Humbucking: Back in 1935, designers noticed that hum from outside sources caused an annoying noise in an amplified guitar system so a solution was invented. Humbucking is a method of attempting to reduce stray 60 HZ hum from getting into the guitar electronics. It is accomplished by adding a second coil right next to the first coil but out of phase. In other words the second coil is wired backwards from the main coil. This attempt tries to cancel the stray EMF (Electro Magnetic Fields) caused by a nearby transformer or lighting system such as fluorescent light ballasts by subtracting the hum that appears simultaneously across both pickups. Of course this method is not perfect. Stray EMF can come from any and all directions so it's not perfect. Humbucking also slightly affects the tonal quality. Primarily the response at certain frequencies. This is why some guitars have a bypass switch so if there isn't any EMF nearby the second coil can be bypassed giving a cleaner sound.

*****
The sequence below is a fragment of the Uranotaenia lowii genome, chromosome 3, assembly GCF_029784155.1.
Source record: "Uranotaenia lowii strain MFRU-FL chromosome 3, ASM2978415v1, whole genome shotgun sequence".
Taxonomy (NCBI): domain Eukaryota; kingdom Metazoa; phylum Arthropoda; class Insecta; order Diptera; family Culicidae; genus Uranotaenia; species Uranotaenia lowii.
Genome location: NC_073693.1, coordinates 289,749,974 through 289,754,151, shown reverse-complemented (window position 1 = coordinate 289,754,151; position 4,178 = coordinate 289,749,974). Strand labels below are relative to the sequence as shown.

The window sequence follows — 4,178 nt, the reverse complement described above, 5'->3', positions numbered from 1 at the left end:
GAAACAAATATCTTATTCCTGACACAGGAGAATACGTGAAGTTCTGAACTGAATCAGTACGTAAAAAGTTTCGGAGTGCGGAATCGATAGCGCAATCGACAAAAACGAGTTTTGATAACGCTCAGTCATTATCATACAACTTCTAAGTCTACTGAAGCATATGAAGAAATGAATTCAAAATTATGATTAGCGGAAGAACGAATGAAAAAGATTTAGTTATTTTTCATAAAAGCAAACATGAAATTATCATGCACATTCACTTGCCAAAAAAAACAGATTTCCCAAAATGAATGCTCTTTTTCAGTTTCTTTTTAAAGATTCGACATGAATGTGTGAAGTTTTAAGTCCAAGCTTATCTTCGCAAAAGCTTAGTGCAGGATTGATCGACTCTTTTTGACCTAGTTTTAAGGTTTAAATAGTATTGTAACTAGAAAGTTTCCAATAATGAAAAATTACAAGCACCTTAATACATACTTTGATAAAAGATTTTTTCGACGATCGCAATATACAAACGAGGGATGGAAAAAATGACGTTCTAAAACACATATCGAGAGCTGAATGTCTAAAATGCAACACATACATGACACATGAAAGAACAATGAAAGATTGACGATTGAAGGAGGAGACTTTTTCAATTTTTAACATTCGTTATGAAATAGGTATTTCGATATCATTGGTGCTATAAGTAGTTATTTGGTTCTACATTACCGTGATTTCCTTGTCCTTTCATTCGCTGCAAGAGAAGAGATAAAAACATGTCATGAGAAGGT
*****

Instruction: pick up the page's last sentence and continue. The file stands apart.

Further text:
There are a lot of musicians that always want to get a unique or different or better sound by modifying their guitar by replacing the factory pickups with after market pickups. Some experiment by adding "boost" capacitors across the volume pots to enhance (or bleed) the rich higher frequencies at low levels as shown below.
Instructions for modifications are usually graphical pictures with point to point wires and pictures of control pots showing how to modify the circuitry. These pictures do nothing for technicians to troubleshoot a problem. Looking at the circuit electrically what's called a schematic. Schematics are the electrical representation of the circuit and most technicians and engineers can understand and troubleshot the circuit better.
The picture below shows a simple schematic of a single pickup circuit.
Most pickups are very high impedance (resistance) so the tone and volume controls have to be relatively high in resistance usually 500K (500 thousand ohms) so as not to load the pickups. The tone capacitor is usually between 0.02uf to 0.05uf. Excessive shielding is required to keep hum from being heard in the guitar amplifier. Wires from the pickups are normally shielded. Ground wires are kept short and the case of the controls are all jumpered together with heavier ground wires. This reduces the possibility of hum being picked up. A good design is to also have any and all metal parts such as the bridge, pickup shells, strings and tailstock tied to ground.